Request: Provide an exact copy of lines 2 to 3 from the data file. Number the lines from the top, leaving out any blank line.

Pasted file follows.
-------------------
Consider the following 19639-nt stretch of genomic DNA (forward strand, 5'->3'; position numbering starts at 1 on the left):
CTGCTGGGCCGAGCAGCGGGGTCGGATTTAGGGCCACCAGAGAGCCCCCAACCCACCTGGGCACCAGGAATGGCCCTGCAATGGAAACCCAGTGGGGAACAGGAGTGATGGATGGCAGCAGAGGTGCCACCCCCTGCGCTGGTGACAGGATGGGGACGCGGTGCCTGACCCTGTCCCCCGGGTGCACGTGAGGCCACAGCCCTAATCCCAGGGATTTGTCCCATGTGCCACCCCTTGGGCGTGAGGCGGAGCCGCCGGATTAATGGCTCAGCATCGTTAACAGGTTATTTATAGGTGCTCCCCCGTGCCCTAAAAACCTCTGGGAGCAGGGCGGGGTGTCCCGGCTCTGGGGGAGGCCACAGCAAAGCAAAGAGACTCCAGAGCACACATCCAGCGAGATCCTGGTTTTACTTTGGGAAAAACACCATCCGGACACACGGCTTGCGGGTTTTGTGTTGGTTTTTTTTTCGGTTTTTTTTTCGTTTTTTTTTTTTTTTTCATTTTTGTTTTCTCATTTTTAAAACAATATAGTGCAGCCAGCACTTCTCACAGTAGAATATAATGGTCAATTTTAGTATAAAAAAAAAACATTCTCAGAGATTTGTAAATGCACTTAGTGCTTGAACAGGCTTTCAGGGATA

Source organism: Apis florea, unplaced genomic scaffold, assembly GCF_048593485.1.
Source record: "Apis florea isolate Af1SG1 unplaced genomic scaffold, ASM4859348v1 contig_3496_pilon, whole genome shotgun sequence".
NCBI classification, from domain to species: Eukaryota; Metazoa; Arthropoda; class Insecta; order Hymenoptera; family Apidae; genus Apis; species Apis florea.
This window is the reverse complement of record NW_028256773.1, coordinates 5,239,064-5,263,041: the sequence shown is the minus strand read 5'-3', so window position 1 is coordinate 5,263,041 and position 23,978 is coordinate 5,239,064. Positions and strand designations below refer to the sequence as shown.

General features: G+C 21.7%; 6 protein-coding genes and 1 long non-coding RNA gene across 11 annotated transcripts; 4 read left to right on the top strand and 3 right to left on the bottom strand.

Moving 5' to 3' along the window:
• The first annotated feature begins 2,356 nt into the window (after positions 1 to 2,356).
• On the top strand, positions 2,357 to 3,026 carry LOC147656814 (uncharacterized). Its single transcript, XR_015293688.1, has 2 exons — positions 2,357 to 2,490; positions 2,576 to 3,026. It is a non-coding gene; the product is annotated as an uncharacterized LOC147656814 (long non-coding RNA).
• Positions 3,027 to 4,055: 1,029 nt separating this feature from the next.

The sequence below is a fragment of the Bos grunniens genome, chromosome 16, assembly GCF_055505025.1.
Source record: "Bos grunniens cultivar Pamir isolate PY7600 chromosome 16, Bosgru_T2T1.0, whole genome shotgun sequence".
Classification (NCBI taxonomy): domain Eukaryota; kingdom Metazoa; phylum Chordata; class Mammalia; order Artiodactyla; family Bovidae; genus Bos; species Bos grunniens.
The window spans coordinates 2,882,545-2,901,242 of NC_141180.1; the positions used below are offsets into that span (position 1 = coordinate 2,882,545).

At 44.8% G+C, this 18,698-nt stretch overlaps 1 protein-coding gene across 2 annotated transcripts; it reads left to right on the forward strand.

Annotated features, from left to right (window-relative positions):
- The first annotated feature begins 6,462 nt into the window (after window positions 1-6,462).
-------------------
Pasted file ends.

CTGCTGGGCCGAGCAGCGGGGTCGGATTTAGGGCCACCAGAGAGCCCCCAACCCACCTGGGCACCAGGAATGGCCCTGCAATGGAAACCCAGTGGGGAACAGGAGTGATGGATGGCAGCAGAGGTGCCACCCCCTGCGCTGGTGACAGGATGGGGACGCGGTGCCTGACCCTGTCCCCCGGGTGCACGTGAGGCCACAGCCCTAATCCCAGGGATTTGTCCCATGTGCCACCCCTTGGGCGTGAGGCGGAGCCGCCGGATTAATGGCTCAGCATCGTTAACAGGTTATTTATAGGTGCTCCCCCGTGCCCTAAAAACCTCTGGGAGCAGGGCGGGGTGTCCCGGCTCTGGGGGAGGCCACAGCAAAGCAAAGAGACTCCAGAGCACACATCCAGCGAGATCCTGGTTTTACTTTGGGAAAAACACCATCCGGACACACGGCTTGCGGGTTTTGTGTTGGTTTTTTTTTCGGTTTTTTTTTCGTTTTTTTTTTTTTTTTCATTTTTGTTTTCTCATTTTTAAAACAATATAGTGCAGCCAGCACTTCTCACAGTAGAATATAATGGTCAATTTTAGTATAAAAAAAAAACATTCTCAGAGATTTGTAAATGCACTTAGTGCTTGAACAGGCTTTCAGGGATA

Source organism: Apis florea, unplaced genomic scaffold, assembly GCF_048593485.1.